Correct Answer: Members of the European Parliament
Explanation: Elections for the European Parliament are also held every five years. Elected members are called members of the European Parliament (MEPs).
Reference: Chapter 5: The UK government, the law and your role - The British constitution - System of government - Elections - European parliamentary elections
10. Which TWO of the following deal with civil disputes?
A County Court
B Crown Court
C Sheriff Court
D Youth Court
Correct Answer: County Court, Sheriff Court
Explanation: County Courts deal with a wide range of civil disputes. These include people trying to get back money that is owed to them, cases involving personal injury, family matters, breaches of contract, and divorce. In Scotland, most of these matters are dealt with in the Sheriff Court. 
Reference: Chapter 5: The UK government, the law and your role - The role of the courts - Civil courts
11. Which TWO of these groups cannot stand for election?
A Civil servants
B Health Service workers
C Members of the armed forces
D Members of the police force
Correct Answer: Members of the armed forces, Civil servants
Explanation: Most citizens of the UK, the Irish republic or the Commonwealth aged 18 or over can stand for public office. There are some exceptions, including:
• Members of the armed forces
• Civil servants
• People found guilty of certain criminal offences.
Reference: Chapter 5: The UK government, the law and your role - The government - Standing for office
12. In the UK, it is acceptable to discriminate against people for which of the following?
A Age
B None of the above
C Pregnancy or maternity
D Religion or beliefs
Correct Answer: None of the above
Explanation: UK laws ensure that people are not treated unfairly in any area of life or work because of their age, disability, sex, pregnancy and maternity, race, religion or belief, sexuality or marital status. 
Reference: Chapter 5: The UK government, the law and your role - Fundamental principles - Equal opportunities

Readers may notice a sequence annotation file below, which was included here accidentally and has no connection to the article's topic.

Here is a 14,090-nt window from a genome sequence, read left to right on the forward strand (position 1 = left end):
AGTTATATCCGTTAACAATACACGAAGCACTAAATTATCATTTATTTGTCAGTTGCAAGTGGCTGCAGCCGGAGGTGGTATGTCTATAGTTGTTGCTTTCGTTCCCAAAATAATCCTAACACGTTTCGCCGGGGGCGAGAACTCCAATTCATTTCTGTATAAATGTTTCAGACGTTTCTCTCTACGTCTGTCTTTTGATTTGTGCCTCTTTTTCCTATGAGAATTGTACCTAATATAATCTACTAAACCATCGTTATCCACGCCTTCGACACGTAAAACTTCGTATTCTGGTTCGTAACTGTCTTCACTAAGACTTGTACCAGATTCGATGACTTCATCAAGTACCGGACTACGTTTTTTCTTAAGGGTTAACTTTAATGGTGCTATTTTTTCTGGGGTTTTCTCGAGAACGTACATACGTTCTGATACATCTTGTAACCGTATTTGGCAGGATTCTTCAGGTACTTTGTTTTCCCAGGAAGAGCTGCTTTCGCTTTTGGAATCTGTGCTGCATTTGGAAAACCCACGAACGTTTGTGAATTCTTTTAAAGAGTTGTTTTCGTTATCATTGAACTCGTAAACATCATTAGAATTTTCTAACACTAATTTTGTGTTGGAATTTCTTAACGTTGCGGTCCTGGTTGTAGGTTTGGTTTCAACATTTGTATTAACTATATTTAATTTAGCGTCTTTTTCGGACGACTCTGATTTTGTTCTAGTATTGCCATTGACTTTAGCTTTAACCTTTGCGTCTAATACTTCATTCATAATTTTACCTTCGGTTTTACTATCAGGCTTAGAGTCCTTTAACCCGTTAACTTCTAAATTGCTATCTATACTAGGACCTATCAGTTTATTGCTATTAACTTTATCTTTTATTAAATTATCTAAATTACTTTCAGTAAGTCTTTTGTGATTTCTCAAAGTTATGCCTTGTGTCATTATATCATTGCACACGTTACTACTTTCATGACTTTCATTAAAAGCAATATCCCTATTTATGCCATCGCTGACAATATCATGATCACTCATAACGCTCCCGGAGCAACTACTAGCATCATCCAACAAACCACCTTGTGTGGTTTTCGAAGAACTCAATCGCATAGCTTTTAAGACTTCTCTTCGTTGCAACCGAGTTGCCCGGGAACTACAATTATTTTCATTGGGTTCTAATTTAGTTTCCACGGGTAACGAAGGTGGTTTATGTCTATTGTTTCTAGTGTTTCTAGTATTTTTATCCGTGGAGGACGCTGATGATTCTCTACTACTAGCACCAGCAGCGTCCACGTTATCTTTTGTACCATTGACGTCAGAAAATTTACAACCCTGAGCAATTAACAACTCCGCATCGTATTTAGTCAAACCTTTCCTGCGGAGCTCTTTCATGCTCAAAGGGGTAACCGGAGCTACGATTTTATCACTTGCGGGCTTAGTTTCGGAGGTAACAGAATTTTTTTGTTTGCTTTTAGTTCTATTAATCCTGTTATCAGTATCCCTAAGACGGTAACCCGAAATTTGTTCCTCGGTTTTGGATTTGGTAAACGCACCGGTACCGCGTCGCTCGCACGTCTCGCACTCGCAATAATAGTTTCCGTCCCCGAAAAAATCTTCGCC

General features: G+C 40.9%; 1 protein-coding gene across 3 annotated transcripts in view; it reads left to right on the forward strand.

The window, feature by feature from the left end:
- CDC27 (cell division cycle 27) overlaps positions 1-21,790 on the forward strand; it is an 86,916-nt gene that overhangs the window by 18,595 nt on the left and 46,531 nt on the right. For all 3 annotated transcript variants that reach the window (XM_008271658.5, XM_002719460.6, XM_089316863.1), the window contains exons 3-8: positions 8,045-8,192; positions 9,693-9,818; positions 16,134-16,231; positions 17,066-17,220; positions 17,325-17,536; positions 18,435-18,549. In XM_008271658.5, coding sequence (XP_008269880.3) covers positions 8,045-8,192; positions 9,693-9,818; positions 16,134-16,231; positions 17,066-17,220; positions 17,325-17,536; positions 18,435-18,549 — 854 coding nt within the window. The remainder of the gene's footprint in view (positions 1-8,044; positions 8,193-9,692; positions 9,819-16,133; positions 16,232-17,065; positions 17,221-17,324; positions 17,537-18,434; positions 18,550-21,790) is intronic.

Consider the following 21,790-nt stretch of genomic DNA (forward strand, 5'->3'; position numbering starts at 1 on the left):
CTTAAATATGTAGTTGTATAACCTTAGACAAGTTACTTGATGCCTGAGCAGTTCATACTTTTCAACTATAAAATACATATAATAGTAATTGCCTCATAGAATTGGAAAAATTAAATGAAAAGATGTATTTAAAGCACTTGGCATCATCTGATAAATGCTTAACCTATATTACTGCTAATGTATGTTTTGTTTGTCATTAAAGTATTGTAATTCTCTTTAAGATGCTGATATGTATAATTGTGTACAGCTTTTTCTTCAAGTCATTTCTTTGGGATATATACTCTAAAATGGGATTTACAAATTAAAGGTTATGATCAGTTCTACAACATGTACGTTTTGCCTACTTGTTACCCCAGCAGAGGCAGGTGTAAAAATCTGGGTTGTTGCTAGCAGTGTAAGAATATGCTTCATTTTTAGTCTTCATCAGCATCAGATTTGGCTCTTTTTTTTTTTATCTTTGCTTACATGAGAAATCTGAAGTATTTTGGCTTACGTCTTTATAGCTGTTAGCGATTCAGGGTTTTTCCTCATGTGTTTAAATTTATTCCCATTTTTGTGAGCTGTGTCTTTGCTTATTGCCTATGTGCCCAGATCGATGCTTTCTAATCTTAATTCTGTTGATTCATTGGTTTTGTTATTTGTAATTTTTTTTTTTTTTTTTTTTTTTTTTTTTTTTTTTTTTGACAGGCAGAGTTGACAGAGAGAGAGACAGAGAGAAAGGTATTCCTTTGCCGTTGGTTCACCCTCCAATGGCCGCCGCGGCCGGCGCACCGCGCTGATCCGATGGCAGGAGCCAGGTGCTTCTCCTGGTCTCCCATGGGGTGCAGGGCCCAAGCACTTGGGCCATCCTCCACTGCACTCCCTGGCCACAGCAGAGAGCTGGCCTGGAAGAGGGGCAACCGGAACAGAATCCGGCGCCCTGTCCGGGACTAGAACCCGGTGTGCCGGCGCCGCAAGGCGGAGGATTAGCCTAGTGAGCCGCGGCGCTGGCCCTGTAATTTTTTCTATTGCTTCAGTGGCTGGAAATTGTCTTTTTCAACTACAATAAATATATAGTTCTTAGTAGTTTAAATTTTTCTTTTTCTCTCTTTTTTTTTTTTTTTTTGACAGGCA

13. Which of these statements is correct?
A The cabinet's decisions must always be debated or approved by Parliament.
B The cabinet's decisions often have to be debated or approved by Parliament.
Correct Answer: The cabinet's decisions often have to be debated or approved by Parliament.
Explanation: These ministers form the cabinet, a committee which usually meets weekly and makes important decisions about government policy. Many of these decisions have to be debated or approved by Parliament. 
Reference: Chapter 5: The UK government , the law and your role - The government - The cabinet
14. Which of these statements is correct?
A You should always introduce yourself to your neighbours when you move into a new house or flat.
B You should never introduce yourself to your new neighbours, but should let them introduce themselves.
Correct Answer: You should always introduce yourself to your neighbours when you move into a new house or flat.
Explanation: When you move into a new house or apartment, introduce yourself to the people who live near you. Getting to know your neighbours can help you to become part of the community and make friends. 
Reference: Chapter 5: The UK government, the law and your role - Your role in the community - Being a good neighbour
15. Which of the following is a core value of the civil service?
A Bribery
B Integrity
C Laziness
D Party loyalty
Correct Answer: Integrity
Explanation: Civil servants are expected to carry out their role with dedication and a commitment to the civil service and its core values. These are: integrity, honesty, objectivity and impartiality (including being politically neutral). 
Reference: Chapter 5: The UK government, the law and your role - The government - The civil service
16. A vehicle more than three years old must pass an MOT test every year. What does MOT stand for?
A Maintenance of Transportation
B Migrant Order for Transport
C Ministry of Transport
D Motor-vehicle Optimisation Test
Correct Answer: Ministry of Transport
Explanation: You must also have valid motor insurance. It is a serious criminal offence to drive without insurance. If your vehicle is over three years old, you must take it for a Ministry of Transport (MOT) test every year.